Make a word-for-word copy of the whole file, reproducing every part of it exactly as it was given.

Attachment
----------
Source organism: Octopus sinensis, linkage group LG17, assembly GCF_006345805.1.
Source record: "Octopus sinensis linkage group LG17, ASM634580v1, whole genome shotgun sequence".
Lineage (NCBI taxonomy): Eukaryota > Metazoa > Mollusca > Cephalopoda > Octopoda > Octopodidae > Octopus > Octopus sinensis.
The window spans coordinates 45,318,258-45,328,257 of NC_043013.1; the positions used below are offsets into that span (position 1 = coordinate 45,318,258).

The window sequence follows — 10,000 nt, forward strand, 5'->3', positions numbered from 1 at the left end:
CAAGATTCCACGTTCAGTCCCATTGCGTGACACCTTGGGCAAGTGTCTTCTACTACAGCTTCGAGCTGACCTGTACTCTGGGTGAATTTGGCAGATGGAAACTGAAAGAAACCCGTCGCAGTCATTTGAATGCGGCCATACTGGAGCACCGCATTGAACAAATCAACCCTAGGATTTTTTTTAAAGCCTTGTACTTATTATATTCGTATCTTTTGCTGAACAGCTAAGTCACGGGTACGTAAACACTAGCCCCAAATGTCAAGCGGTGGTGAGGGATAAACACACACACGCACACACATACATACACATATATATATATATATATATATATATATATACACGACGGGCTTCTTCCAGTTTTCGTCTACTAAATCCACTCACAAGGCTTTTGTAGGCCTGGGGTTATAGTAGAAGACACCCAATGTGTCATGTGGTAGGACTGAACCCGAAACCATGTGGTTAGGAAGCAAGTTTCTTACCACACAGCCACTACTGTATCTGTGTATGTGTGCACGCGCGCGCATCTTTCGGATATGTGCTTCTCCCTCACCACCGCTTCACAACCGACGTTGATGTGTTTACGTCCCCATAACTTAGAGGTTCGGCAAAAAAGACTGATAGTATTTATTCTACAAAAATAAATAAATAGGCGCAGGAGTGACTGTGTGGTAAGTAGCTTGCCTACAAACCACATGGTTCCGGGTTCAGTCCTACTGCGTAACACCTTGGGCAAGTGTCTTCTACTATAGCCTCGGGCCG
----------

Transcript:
Source organism: Octopus sinensis, linkage group LG17, assembly GCF_006345805.1.
Source record: "Octopus sinensis linkage group LG17, ASM634580v1, whole genome shotgun sequence".
Lineage (NCBI taxonomy): Eukaryota > Metazoa > Mollusca > Cephalopoda > Octopoda > Octopodidae > Octopus > Octopus sinensis.
The window spans coordinates 45,318,258-45,328,257 of NC_043013.1; the positions used below are offsets into that span (position 1 = coordinate 45,318,258).

The window sequence follows — 10,000 nt, forward strand, 5'->3', positions numbered from 1 at the left end:
CAAGATTCCACGTTCAGTCCCATTGCGTGACACCTTGGGCAAGTGTCTTCTACTACAGCTTCGAGCTGACCTGTACTCTGGGTGAATTTGGCAGATGGAAACTGAAAGAAACCCGTCGCAGTCATTTGAATGCGGCCATACTGGAGCACCGCATTGAACAAATCAACCCTAGGATTTTTTTTAAAGCCTTGTACTTATTATATTCGTATCTTTTGCTGAACAGCTAAGTCACGGGTACGTAAACACTAGCCCCAAATGTCAAGCGGTGGTGAGGGATAAACACACACACGCACACACATACATACACATATATATATATATATATATATATATATATACACGACGGGCTTCTTCCAGTTTTCGTCTACTAAATCCACTCACAAGGCTTTTGTAGGCCTGGGGTTATAGTAGAAGACACCCAATGTGTCATGTGGTAGGACTGAACCCGAAACCATGTGGTTAGGAAGCAAGTTTCTTACCACACAGCCACTACTGTATCTGTGTATGTGTGCACGCGCGCGCATCTTTCGGATATGTGCTTCTCCCTCACCACCGCTTCACAACCGACGTTGATGTGTTTACGTCCCCATAACTTAGAGGTTCGGCAAAAAAGACTGATAGTATTTATTCTACAAAAATAAATAAATAGGCGCAGGAGTGACTGTGTGGTAAGTAGCTTGCCTACAAACCACATGGTTCCGGGTTCAGTCCTACTGCGTAACACCTTGGGCAAGTGTCTTCTACTATAGCCTCGGGCCG